What makes Mark Zuckerberg run? In “The Social Network,” David Fincher’s fleet, weirdly funny, exhilarating, alarming and fictionalized look at the man behind the social-media phenomenon Facebook — 500 million active users, oops, friends, and counting — Mark runs and he runs, sometimes in flip-flops and a hoodie, across Harvard Yard and straight at his first billion. Quick as a rabbit, sly as a fox, he is the geek who would be king or just Bill Gates. He’s also the smartest guy in the room, and don’t you forget it.

The first time you see Mark (Jesse Eisenberg, firing on all cylinders), he’s 19 and wearing a hoodie stamped with the word Gap, as in the clothing giant, but, you know, also not. Eyes darting, he is yammering at his girlfriend, Erica (Rooney Mara), whose backhand has grown weary. As they swat the screenwriter Aaron Sorkin’s words at each other, the two partners quickly shift from offline friends to foes, a foreshadowing of the emotional storms to come. Soon Mark is back in his dorm, pounding on his keyboard and inadvertently sowing the seeds of Facebook, first by blogging about Erica and then by taking his anger out on the rest of Harvard’s women, whose photos he downloads for cruel public sport: is she hot or not.

Excerpt from Manohla Dargis at the NY Times located HERE

Image :    NOTE: The below Blu-ray captures were taken directly from the Blu-ray disc.

The Social Network looks solid on Blu-ray from Sony.  It carries over the theatrical appearance adeptly.  The film is fairly dark and like Fincher's Se7en has a golden, yellowish hue to it. Skin tones seem a shade warm at time and contrast exhibits healthy, rich black levels. Daylight scenes are more revealing and some minor flaring from the Red One Digital Camera used is barely notable. The final print format was 35mm. There is minimal noise and decent detail. This Blu-ray reports the same image quality I watched in the cinema - and I can't distinguish any differences. There is some subtly probing cinematography by Jeff Cronenweth that is still established in this format.  This is 1080P and in-around the 2.39:1 aspect ratio. The Blu-ray upholds the filmmakers intentions accurately. The transfer really has no flaws.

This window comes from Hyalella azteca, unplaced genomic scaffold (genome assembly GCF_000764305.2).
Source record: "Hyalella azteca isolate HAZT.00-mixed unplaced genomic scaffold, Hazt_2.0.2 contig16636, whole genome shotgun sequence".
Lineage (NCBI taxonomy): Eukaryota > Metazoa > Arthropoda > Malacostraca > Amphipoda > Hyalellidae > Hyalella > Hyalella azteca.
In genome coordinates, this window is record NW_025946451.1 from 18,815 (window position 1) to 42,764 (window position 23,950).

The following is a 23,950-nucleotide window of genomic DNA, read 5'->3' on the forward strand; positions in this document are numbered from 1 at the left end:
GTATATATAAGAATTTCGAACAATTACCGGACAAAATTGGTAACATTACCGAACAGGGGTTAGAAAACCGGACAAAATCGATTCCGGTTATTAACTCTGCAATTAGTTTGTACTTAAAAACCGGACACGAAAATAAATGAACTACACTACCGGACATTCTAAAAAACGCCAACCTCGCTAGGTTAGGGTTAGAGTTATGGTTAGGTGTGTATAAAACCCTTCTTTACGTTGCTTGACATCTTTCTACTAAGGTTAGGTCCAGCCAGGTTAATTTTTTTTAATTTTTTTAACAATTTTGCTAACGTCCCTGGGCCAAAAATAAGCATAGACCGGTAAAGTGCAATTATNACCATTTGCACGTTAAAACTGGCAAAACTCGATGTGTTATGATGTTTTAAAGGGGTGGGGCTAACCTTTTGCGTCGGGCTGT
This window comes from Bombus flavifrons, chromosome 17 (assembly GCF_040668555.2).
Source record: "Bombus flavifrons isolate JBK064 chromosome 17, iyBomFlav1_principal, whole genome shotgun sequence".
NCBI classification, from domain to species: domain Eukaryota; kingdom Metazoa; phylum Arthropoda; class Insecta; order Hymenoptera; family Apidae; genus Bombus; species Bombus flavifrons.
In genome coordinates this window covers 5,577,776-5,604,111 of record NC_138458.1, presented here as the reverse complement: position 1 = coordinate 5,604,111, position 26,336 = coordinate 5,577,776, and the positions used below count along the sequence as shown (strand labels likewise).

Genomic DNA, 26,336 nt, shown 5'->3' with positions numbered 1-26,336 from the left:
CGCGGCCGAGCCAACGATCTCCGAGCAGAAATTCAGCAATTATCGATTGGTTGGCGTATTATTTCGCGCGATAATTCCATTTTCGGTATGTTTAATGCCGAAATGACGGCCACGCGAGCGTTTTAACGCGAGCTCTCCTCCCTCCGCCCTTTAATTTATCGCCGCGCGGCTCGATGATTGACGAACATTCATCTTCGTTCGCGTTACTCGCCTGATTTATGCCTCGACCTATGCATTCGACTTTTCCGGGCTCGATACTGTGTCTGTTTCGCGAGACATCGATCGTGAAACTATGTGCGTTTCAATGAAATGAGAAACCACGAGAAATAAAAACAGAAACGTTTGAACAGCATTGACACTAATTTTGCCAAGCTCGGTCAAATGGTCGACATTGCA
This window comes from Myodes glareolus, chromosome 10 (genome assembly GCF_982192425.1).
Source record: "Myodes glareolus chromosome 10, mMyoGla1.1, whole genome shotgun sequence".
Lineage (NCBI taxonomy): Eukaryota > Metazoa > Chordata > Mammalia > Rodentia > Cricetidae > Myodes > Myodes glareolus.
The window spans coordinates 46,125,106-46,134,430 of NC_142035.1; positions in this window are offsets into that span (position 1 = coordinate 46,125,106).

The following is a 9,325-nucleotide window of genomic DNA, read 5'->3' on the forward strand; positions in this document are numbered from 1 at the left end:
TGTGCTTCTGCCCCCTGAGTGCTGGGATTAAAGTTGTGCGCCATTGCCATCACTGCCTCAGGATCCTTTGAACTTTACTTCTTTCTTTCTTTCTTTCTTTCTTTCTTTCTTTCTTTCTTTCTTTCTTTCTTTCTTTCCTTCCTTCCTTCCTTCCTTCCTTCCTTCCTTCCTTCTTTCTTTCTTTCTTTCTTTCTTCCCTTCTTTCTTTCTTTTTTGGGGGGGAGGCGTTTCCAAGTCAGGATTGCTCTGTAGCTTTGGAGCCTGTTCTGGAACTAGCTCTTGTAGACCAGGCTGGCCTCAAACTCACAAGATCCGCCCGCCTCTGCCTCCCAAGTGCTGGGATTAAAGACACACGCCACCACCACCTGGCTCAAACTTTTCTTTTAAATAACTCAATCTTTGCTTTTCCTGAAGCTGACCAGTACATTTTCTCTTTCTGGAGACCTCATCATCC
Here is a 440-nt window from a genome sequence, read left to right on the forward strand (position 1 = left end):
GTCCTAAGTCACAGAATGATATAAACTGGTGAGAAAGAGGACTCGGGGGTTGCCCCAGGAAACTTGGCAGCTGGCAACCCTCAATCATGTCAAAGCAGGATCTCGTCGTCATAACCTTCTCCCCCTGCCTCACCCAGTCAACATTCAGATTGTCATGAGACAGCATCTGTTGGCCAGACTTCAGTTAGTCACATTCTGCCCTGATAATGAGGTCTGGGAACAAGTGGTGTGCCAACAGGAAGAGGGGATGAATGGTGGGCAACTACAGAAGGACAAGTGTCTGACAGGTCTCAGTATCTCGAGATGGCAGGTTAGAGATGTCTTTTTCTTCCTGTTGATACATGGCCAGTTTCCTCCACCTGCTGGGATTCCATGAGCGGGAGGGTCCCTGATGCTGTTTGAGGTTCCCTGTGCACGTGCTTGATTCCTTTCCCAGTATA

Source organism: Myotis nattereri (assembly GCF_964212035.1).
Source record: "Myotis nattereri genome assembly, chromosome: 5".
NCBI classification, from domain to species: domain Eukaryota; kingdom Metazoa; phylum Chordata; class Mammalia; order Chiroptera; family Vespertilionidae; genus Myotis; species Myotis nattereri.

Audio :

Like the video the audio for The Social Network is without any weaknesses. We get a DTS-HD Master 5.1 at 2923 kbps. It sounds as intended - sometimes a bit scattered adding the verité feel. Trent Reznor and Atticus Ross' original score (as discussed in the second disc extras) sounds perfectly in sync with the film - via the lossless track. It often exports quite crisply with some buoyancy. This isn't an aggressive track but the effects in the film are nonetheless of great importance in establishing location and aura. There are optional English, English (SDH), French and Spanish subtitle options and my Momitsu has identified it as being a region 'A'-locked.


Extras :